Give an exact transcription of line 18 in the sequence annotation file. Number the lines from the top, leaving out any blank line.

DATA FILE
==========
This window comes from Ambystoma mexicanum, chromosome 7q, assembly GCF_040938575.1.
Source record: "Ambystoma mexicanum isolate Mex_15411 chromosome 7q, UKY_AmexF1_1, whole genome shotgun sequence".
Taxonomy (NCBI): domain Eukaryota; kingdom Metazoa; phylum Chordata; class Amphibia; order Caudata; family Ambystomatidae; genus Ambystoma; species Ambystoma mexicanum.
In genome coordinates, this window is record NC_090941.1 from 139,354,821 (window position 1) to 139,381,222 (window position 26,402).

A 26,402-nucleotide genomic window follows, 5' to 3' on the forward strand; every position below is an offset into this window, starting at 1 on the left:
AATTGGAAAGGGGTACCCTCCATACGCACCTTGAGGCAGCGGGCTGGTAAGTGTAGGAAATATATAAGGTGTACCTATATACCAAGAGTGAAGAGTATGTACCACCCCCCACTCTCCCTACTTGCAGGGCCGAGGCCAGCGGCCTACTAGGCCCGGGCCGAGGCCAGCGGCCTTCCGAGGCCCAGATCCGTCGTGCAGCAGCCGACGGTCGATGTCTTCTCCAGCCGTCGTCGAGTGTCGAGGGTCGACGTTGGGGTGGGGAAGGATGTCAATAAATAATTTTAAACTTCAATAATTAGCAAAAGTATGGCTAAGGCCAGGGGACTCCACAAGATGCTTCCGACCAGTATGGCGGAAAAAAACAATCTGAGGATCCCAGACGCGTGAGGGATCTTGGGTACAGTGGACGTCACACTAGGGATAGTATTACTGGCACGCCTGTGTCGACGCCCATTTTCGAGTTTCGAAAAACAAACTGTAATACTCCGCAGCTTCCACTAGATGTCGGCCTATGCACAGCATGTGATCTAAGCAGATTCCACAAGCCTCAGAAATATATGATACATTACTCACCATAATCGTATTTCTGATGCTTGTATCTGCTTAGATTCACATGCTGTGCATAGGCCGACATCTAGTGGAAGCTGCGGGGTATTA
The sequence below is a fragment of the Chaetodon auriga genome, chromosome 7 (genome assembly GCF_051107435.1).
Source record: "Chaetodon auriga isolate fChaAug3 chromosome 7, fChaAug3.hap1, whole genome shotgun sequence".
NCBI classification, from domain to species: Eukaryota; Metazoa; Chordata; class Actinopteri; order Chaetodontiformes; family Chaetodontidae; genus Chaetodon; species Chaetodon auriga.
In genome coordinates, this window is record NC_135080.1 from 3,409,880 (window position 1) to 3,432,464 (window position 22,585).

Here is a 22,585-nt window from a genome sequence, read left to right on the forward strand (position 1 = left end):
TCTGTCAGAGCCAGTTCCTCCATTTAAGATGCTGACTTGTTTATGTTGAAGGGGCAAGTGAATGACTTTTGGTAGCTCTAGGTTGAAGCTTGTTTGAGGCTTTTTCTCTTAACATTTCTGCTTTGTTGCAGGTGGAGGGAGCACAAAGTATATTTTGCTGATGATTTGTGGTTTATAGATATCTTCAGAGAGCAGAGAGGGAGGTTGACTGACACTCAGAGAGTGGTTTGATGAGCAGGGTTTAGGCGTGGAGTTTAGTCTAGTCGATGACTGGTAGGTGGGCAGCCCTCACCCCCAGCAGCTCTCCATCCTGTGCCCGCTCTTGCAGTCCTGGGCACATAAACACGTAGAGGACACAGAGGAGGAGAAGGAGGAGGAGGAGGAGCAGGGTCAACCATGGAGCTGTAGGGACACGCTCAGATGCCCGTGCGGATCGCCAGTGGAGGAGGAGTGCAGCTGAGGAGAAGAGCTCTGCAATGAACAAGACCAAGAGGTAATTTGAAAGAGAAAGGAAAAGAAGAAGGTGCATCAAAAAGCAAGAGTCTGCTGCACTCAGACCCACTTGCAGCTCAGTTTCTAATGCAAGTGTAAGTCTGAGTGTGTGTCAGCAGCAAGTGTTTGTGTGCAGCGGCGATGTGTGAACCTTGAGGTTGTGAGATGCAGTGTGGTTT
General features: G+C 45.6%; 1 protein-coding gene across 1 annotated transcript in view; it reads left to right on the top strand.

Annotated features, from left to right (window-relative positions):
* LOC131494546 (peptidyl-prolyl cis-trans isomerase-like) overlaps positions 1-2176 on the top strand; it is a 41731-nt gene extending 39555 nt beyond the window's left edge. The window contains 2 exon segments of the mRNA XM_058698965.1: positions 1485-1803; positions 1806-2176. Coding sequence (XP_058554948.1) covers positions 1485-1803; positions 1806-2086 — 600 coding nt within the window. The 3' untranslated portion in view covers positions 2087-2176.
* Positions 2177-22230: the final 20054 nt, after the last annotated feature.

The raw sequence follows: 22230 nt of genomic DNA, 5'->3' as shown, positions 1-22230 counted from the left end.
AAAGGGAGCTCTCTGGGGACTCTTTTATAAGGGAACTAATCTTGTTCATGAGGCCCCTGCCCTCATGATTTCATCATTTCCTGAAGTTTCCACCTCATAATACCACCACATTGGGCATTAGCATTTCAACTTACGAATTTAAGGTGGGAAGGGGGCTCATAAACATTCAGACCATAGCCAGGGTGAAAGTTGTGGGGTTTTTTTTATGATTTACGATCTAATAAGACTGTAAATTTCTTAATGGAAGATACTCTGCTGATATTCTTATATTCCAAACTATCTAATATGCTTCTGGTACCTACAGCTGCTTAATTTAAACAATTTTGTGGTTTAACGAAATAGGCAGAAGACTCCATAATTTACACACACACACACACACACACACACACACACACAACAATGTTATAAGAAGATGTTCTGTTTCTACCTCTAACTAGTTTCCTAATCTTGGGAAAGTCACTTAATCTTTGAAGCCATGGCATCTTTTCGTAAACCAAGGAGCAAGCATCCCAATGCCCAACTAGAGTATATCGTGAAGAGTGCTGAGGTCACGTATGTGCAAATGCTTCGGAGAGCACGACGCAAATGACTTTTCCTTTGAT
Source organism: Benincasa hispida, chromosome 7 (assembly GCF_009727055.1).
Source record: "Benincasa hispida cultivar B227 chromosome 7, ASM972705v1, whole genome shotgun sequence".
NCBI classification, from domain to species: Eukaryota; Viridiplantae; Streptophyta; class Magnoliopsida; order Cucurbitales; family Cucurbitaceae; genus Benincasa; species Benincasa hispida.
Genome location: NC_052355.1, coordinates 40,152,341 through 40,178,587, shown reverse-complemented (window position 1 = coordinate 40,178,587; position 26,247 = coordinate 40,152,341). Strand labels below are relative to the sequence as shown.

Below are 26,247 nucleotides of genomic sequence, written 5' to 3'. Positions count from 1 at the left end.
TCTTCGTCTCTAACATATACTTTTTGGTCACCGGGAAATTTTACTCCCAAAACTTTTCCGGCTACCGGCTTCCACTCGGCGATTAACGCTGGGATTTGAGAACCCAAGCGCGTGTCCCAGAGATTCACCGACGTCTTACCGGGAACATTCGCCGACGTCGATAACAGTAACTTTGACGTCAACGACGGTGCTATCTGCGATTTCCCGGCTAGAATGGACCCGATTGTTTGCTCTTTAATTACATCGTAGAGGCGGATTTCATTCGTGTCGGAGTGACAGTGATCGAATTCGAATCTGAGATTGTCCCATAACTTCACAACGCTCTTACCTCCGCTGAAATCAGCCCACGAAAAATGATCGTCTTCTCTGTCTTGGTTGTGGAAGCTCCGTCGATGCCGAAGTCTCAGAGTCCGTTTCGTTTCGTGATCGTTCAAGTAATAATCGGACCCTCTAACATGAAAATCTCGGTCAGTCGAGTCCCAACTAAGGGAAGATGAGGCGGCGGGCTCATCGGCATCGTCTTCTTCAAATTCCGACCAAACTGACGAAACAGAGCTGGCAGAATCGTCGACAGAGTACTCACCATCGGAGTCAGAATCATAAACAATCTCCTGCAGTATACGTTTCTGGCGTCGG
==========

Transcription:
AAAGGGAGCTCTCTGGGGACTCTTTTATAAGGGAACTAATCTTGTTCATGAGGCCCCTGCCCTCATGATTTCATCATTTCCTGAAGTTTCCACCTCATAATACCACCACATTGGGCATTAGCATTTCAACTTACGAATTTAAGGTGGGAAGGGGGCTCATAAACATTCAGACCATAGCCAGGGTGAAAGTTGTGGGGTTTTTTTTATGATTTACGATCTAATAAGACTGTAAATTTCTTAATGGAAGATACTCTGCTGATATTCTTATATTCCAAACTATCTAATATGCTTCTGGTACCTACAGCTGCTTAATTTAAACAATTTTGTGGTTTAACGAAATAGGCAGAAGACTCCATAATTTACACACACACACACACACACACACACACACACACAACAATGTTATAAGAAGATGTTCTGTTTCTACCTCTAACTAGTTTCCTAATCTTGGGAAAGTCACTTAATCTTTGAAGCCATGGCATCTTTTCGTAAACCAAGGAGCAAGCATCCCAATGCCCAACTAGAGTATATCGTGAAGAGTGCTGAGGTCACGTATGTGCAAATGCTTCGGAGAGCACGACGCAAATGACTTTTCCTTTGAT